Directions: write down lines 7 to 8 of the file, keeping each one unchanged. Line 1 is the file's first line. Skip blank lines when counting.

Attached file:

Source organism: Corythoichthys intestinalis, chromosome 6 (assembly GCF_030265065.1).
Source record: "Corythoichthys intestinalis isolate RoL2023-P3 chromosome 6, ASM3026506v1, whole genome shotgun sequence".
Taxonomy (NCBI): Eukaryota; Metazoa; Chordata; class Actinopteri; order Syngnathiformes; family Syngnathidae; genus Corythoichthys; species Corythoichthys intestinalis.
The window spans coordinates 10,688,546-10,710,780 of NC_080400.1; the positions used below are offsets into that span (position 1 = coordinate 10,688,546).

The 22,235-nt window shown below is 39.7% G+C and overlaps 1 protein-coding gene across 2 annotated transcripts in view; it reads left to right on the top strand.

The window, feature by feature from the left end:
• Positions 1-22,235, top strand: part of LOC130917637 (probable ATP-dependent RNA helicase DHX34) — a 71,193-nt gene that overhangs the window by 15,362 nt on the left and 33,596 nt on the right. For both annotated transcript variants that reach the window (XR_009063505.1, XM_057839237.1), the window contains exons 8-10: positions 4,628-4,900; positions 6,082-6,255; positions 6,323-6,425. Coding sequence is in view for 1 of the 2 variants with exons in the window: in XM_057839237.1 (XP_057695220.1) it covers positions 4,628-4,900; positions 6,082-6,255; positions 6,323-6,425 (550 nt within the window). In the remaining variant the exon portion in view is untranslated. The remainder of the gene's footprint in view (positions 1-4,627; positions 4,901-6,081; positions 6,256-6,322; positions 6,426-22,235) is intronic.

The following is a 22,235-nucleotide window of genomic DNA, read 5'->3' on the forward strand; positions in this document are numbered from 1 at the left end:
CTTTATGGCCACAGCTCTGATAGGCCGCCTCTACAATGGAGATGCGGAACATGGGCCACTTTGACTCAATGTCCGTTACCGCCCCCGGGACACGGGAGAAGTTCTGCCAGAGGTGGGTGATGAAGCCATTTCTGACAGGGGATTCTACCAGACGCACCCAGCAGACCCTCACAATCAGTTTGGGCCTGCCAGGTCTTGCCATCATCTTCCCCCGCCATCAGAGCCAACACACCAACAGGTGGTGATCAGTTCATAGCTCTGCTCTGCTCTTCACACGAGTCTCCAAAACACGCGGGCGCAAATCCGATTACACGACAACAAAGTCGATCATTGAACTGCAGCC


• Positions 1-22,235, top strand: part of LOC130917637 (probable ATP-dependent RNA helicase DHX34) — a 71,193-nt gene that overhangs the window by 15,362 nt on the left and 33,596 nt on the right. For both annotated transcript variants that reach the window (XR_009063505.1, XM_057839237.1), the window contains exons 8-10: positions 4,628-4,900; positions 6,082-6,255; positions 6,323-6,425. Coding sequence is in view for 1 of the 2 variants with exons in the window: in XM_057839237.1 (XP_057695220.1) it covers positions 4,628-4,900; positions 6,082-6,255; positions 6,323-6,425 (550 nt within the window). In the remaining variant the exon portion in view is untranslated. The remainder of the gene's footprint in view (positions 1-4,627; positions 4,901-6,081; positions 6,256-6,322; positions 6,426-22,235) is intronic.

The following is a 22,235-nucleotide window of genomic DNA, read 5'->3' on the forward strand; positions in this document are numbered from 1 at the left end: